(c) Pursuant to section 2423.30 of the Authority's Rules and Regulations, in writing, within 30 days from the date of this Order, as to what steps have been taken to comply.
NOTICE TO ALL EMPLOYEES
AS ORDERED BY THE FEDERAL LABOR RELATIONS AUTHORITY
AND TO EFFECTUATE THE POLICIES OF THE
FEDERAL SERVICE LABOR-MANAGEMENT RELATIONS STATUTE
WE NOTIFY OUR EMPLOYEES THAT:
WE WILL NOT interfere with, restrain, or coerce our employees by disciplining Melvin Smith or any representative of the American Federation of Government Employees, AFL-CIO, the exclusive representative of a unit of our employees, for protected conduct engaged in while performing union representational duties.
WE WILL NOT in any like or related manner, interfere with, restrain, or coerce our employees in the exercise of rights assured them by the Federal Service Labor-Management Relations Statute.
WE WILL expunge from our files all records of, and references to, the 14-day suspension given to Melvin Smith and make Smith whole by reimbursing him for the losses he incurred as a result of the 14-day suspension, including backpay with interest, and any other benefits lost due to the suspension.
This Notice must remain posted for 60 consecutive days from the date of posting and must not be altered, defaced, or covered by any other material.
If employees have any questions concerning this Notice or compliance with its provisions, they may communicate directly with the Regional Director of the Chicago Regional Office, Federal Labor Relations Authority, whose address is: 55 West Monroe Street, Suite 1150, Chicago, Illinois 60603, and whose telephone number is: (312) 353-6306.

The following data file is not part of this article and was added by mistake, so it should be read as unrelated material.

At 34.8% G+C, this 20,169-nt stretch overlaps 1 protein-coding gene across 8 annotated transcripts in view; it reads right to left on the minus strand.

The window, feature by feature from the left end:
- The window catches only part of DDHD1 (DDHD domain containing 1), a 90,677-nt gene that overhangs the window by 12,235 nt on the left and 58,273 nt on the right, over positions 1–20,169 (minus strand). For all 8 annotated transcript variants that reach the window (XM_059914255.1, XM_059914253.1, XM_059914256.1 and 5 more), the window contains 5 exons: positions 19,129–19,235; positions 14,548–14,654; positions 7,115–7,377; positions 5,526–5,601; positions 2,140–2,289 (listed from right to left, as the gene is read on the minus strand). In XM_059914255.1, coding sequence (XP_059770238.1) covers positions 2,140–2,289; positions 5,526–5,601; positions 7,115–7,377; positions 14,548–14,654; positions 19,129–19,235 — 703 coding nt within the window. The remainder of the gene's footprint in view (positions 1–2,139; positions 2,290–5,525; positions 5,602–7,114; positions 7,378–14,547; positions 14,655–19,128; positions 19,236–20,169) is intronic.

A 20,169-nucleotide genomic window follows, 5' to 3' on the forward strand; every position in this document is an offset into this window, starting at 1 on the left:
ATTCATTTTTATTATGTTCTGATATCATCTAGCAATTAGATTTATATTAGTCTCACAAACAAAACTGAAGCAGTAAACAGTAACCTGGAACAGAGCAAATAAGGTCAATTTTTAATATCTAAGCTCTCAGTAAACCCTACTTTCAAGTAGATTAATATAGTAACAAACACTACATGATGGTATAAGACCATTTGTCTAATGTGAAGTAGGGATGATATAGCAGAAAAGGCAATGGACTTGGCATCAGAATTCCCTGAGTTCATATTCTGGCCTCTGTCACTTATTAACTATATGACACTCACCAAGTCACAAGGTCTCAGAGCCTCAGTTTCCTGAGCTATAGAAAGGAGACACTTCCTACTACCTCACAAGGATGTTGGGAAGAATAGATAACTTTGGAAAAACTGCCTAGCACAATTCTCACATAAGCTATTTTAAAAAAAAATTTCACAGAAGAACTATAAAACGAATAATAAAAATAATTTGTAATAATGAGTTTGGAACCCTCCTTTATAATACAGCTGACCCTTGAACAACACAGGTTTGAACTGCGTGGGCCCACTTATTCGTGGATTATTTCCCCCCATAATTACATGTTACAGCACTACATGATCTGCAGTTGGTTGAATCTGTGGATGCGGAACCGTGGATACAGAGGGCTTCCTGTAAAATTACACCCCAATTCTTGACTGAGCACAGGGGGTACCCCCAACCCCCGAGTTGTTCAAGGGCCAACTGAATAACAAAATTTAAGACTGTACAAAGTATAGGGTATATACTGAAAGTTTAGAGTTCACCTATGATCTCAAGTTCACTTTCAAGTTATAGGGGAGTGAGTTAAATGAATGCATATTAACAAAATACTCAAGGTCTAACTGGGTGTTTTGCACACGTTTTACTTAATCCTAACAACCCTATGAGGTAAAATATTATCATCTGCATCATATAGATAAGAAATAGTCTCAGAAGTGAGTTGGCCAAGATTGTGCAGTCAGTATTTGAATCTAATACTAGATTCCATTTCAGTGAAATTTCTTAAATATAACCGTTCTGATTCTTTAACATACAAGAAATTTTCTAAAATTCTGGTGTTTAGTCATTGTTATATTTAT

UNITED STATES OF AMERICA
FEDERAL LABOR RELATIONS AUTHORITY
OFFICE OF ADMINISTRATIVE LAW JUDGES
WASHINGTON, D.C. 20424-0001
| DEPARTMENT OF THE AIR FORCE GRISSOM AIR FORCE BASE, INDIANA
AMERICAN FEDERATION OF GOVERNMENT EMPLOYEES, AFL-CIO
Major David L. Frishberg
For the Respondent
Philip T. Roberts, Esquire
For the General Counsel
Mr. Fred Hartig
For the Charging Party
Before: WILLIAM B. DEVANEY
Administrative Law Judge
Statement of the Case
This proceeding, under the Federal Service Labor-Management Relations Statute, Chapter 71 of Title 5 of the United States Code, 5 U.S.C. § 7101, et seq.(1), and the Rules and Regulations issued thereunder, 5 C.F.R. § 2423.1, et seq., concerns whether certain statements, made by Union officials at a bargaining session to a female representative of Respondent, which were vile, obscene and of an explicitly sexual nature, constituted protected activity. For reasons fully set forth hereinafter, I find the statements did not constitute protected activity and that the discipline imposed for misconduct did not violate §§ 16(a)(1) or (2) of the Statute.